cent is a Gothic edifice of 1507. San Sebastian is memorable for its siege by Wellington. Mr. Ford says:—
"It was obtained in March, 1808, by Therenot, when the French got in under false pretences. They held it during the war, and being in the rear of the Duke when advancing in 1815 on the Pyrenees, it retarded his progress, and its possession became absolutely necessary. This was a work of great difficulty, for the naturally strong position was garrisoned by 3000 brave French veterans under General Rey, and the Duke, from the usual neglect of our Government, in spite of repeated applications to Lord Bathurst, was forced to wait from 25 July to 26 August for want of means even to commence operations, during which time the active enemy strengthened their defences, being supplied from France by sea.
"In vain the Duke had warned Lord Melville, under whose fatal rule the navy of England was first exposed to defeat, and who now did his best to ensure a similar misfortune to the army. And to make matters worse, Graham, to whom the siege was entrusted, neglected the advice of Sir C. Felix Smith and of Sir R. Fletcher. Graham having failed in a night attack on 24 August, the Duke was forced to come in person to set matters right. His arrival was, as usual, the omen of victory. Now the town was assaulted as it ought to have been at first, from the chafres or sand banks, and was taken on 31 August. The French, after a most gallant defence, retired to the upper citadel, on which, by the almost superhuman efforts of the engineers, backed by the bluejackets, guns were brought to bear, and it surrendered on 9 September, two-thirds of the valorous garrison having perished, while nearly 5000 English troops were killed and wounded."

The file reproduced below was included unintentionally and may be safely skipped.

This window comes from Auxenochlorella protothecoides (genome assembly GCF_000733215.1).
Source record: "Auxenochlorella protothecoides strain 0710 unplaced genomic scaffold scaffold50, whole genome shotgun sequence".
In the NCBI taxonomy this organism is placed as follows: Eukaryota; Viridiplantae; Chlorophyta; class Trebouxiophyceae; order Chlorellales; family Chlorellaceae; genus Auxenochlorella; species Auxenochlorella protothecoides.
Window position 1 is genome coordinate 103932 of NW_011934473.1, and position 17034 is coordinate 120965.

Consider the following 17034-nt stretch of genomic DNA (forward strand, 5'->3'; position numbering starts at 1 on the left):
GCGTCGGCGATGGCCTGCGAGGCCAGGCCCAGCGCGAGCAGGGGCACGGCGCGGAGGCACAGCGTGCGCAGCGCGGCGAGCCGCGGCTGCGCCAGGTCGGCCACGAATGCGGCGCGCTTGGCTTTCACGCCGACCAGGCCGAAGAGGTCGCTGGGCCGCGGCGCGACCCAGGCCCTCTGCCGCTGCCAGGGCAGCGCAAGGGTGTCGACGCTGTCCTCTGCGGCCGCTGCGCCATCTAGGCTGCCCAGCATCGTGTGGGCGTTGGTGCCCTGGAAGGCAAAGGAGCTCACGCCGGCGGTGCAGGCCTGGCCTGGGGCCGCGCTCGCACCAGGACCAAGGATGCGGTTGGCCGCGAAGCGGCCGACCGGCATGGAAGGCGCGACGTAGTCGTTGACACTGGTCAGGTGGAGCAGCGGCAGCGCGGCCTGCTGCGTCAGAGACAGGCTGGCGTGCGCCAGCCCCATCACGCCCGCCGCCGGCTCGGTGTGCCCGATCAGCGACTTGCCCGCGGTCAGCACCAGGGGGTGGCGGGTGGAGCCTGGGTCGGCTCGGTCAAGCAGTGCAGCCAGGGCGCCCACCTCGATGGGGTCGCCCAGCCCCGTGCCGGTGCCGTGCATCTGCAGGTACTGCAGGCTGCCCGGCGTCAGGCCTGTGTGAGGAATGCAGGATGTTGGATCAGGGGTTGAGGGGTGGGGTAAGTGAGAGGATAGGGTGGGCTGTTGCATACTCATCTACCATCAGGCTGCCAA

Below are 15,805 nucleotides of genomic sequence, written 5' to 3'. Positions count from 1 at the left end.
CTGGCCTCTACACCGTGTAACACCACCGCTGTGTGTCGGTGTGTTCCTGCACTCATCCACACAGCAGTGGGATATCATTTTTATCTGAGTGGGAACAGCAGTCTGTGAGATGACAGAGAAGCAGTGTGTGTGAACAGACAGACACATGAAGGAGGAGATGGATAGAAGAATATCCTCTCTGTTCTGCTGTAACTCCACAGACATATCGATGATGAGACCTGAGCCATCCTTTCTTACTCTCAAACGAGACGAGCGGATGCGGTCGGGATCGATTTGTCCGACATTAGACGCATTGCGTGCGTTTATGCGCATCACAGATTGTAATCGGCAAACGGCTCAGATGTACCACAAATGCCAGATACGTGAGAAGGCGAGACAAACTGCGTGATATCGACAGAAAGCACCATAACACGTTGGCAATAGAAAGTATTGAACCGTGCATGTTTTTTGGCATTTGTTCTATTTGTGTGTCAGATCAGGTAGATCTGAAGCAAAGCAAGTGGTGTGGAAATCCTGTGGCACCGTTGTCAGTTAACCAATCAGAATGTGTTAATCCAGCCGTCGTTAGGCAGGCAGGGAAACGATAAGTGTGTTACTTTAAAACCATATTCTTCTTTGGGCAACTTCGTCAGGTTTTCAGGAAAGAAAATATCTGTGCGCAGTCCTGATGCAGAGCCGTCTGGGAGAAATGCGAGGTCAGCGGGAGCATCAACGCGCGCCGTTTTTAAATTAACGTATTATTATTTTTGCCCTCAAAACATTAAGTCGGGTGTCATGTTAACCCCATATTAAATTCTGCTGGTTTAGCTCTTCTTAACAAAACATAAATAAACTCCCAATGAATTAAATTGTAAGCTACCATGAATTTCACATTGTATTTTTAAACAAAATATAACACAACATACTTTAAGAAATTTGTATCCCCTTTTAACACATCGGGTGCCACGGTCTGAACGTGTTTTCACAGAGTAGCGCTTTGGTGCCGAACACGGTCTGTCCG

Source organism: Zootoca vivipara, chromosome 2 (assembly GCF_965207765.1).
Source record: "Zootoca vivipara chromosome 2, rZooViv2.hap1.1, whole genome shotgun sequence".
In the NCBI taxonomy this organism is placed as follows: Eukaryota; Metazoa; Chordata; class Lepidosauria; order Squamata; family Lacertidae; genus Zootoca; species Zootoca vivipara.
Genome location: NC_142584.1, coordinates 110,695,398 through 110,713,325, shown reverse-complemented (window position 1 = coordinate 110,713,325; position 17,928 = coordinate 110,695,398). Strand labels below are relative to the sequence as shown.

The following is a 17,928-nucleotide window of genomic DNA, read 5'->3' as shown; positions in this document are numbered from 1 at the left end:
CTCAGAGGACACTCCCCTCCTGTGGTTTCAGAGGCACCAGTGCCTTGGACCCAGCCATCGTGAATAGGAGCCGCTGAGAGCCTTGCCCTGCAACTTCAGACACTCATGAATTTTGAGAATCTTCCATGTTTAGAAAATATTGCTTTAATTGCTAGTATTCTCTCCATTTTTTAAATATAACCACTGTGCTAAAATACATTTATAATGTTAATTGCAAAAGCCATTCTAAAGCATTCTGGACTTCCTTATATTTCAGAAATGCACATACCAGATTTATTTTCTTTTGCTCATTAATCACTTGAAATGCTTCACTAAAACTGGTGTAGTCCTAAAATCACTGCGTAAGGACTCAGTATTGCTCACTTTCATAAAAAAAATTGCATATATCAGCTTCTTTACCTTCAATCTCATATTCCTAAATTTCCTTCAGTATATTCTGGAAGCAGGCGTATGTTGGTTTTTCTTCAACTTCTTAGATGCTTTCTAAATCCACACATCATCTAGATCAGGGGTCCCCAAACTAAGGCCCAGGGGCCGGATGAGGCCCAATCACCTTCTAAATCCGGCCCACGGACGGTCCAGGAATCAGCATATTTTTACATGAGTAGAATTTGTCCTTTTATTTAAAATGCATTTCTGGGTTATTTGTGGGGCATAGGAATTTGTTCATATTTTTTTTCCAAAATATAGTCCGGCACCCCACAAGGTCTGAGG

Wellington—then only the Marquess Wellesley—had not bombarded the town, so as to spare the inhabitants, but General Rey himself had set fire to the town on 22 July, as is admitted by him in his own dispatch, and it was done for